In my first-ever post at this blog I wrote that
I fail to see how any of these principles [of secularism] is compatible with the Social Reign of Christ; in fact, they constitute what one might call the Social Reign of Pontius Pilate, with the State purporting to be neutral at the same time as it promotes grave injustice, permitting all manner of sociopaths and degenerates to prosper.Here’s the latest evidence for that observation (interestingly, there’s a gay angle to the story as well):
MISTRESSES and love-children of philandering spouses will soon be entitled to a share of the family fortune unless there is a will in place specifically ruling them out.The article fails to state precisely when and after what public and Parliamentary discussion these laws came to be enacted; it mentions that the laws “complement legislation enacted earlier this year that gave more rights to de facto couples and same-sex partners in the event of a relationship breakdown”, but I can’t remember hearing about them or any surrounding controversy at the time (whenever that was). Perhaps they went unreported because the media’s attention was consumed by the more sensational pro-same-sex-couple aspect of the story. Whatever the case, the whole situation there is abhorrent.
Controversial new intestacy laws, to take effect in NSW early next year, introduce the concept of "multiple spouses" to increase provision for de facto relationships.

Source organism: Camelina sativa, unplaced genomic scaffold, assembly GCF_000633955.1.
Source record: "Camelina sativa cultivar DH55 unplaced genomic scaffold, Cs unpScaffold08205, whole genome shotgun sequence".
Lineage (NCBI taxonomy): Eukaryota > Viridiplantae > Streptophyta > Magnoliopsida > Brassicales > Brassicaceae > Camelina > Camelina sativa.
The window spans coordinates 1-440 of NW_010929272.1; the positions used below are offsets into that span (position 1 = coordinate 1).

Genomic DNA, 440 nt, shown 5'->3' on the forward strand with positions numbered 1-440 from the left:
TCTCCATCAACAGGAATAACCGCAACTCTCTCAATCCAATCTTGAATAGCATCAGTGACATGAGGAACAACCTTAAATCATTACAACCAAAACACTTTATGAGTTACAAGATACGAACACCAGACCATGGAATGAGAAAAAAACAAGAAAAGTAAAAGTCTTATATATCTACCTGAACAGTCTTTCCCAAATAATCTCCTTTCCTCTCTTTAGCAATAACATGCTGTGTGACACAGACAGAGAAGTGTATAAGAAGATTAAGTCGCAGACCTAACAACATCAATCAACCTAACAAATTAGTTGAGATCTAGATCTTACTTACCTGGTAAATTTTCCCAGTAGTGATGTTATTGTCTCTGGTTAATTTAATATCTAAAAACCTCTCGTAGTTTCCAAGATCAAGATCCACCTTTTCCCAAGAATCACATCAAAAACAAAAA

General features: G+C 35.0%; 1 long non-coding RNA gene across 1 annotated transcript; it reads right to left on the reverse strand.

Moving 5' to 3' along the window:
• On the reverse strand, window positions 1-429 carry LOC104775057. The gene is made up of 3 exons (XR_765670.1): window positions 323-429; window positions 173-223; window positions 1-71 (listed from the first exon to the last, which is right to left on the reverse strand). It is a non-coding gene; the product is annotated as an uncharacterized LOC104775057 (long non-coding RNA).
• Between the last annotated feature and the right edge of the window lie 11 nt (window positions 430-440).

This will have most impact where a married couple has separated but not divorced and the dead spouse was having a relationship with a new partner. The new laws will also benefit same-sex partnerships, where the deceased may have been involved with more than one person, and cultural or religious groups that allow multiple wives.
The laws complement legislation enacted earlier this year that gave more rights to de facto couples and same-sex partners in the event of a relationship breakdown.
"The term 'domestic partner' has been created to accommodate the new laws and includes a person in a de facto relationship with the deceased for two years or more, or, if less than two years, one that has resulted in the birth of a child," NSW Trustee and Guardian principal legal officer Ruth Pollard said.
Whether or not a person is a de facto spouse depends on such factors as the length of the relationship and public acceptance in the community - in the eyes of friends, for instance. […]
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Feast of St. Thomas of Villanova, Bishop, Confessor, A.D. 2009